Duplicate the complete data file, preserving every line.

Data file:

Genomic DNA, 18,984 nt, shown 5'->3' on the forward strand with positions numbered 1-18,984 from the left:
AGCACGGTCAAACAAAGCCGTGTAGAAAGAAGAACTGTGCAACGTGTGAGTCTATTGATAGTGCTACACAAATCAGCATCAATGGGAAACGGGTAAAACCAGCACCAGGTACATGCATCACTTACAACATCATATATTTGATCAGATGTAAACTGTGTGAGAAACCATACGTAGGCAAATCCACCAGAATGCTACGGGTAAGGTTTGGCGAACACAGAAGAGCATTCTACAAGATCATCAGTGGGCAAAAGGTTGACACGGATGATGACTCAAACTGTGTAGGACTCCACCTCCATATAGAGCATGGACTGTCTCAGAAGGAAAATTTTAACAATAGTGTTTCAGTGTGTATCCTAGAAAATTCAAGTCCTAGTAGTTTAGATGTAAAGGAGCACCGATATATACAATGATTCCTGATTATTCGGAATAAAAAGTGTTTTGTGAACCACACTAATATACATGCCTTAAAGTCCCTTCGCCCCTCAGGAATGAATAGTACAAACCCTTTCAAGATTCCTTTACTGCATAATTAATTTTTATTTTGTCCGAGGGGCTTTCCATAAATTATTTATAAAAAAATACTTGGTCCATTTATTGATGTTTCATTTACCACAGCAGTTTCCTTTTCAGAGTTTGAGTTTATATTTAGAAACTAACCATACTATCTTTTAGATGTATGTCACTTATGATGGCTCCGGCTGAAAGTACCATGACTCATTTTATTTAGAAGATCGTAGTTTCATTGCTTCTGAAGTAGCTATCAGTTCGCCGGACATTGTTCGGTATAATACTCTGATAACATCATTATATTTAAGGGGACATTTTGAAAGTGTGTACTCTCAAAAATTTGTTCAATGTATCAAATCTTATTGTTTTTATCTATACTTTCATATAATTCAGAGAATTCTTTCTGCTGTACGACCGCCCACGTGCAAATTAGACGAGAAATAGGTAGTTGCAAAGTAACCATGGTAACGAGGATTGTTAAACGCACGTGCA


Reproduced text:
Genomic DNA, 18,984 nt, shown 5'->3' on the forward strand with positions numbered 1-18,984 from the left:
AGCACGGTCAAACAAAGCCGTGTAGAAAGAAGAACTGTGCAACGTGTGAGTCTATTGATAGTGCTACACAAATCAGCATCAATGGGAAACGGGTAAAACCAGCACCAGGTACATGCATCACTTACAACATCATATATTTGATCAGATGTAAACTGTGTGAGAAACCATACGTAGGCAAATCCACCAGAATGCTACGGGTAAGGTTTGGCGAACACAGAAGAGCATTCTACAAGATCATCAGTGGGCAAAAGGTTGACACGGATGATGACTCAAACTGTGTAGGACTCCACCTCCATATAGAGCATGGACTGTCTCAGAAGGAAAATTTTAACAATAGTGTTTCAGTGTGTATCCTAGAAAATTCAAGTCCTAGTAGTTTAGATGTAAAGGAGCACCGATATATACAATGATTCCTGATTATTCGGAATAAAAAGTGTTTTGTGAACCACACTAATATACATGCCTTAAAGTCCCTTCGCCCCTCAGGAATGAATAGTACAAACCCTTTCAAGATTCCTTTACTGCATAATTAATTTTTATTTTGTCCGAGGGGCTTTCCATAAATTATTTATAAAAAAATACTTGGTCCATTTATTGATGTTTCATTTACCACAGCAGTTTCCTTTTCAGAGTTTGAGTTTATATTTAGAAACTAACCATACTATCTTTTAGATGTATGTCACTTATGATGGCTCCGGCTGAAAGTACCATGACTCATTTTATTTAGAAGATCGTAGTTTCATTGCTTCTGAAGTAGCTATCAGTTCGCCGGACATTGTTCGGTATAATACTCTGATAACATCATTATATTTAAGGGGACATTTTGAAAGTGTGTACTCTCAAAAATTTGTTCAATGTATCAAATCTTATTGTTTTTATCTATACTTTCATATAATTCAGAGAATTCTTTCTGCTGTACGACCGCCCACGTGCAAATTAGACGAGAAATAGGTAGTTGCAAAGTAACCATGGTAACGAGGATTGTTAAACGCACGTGCA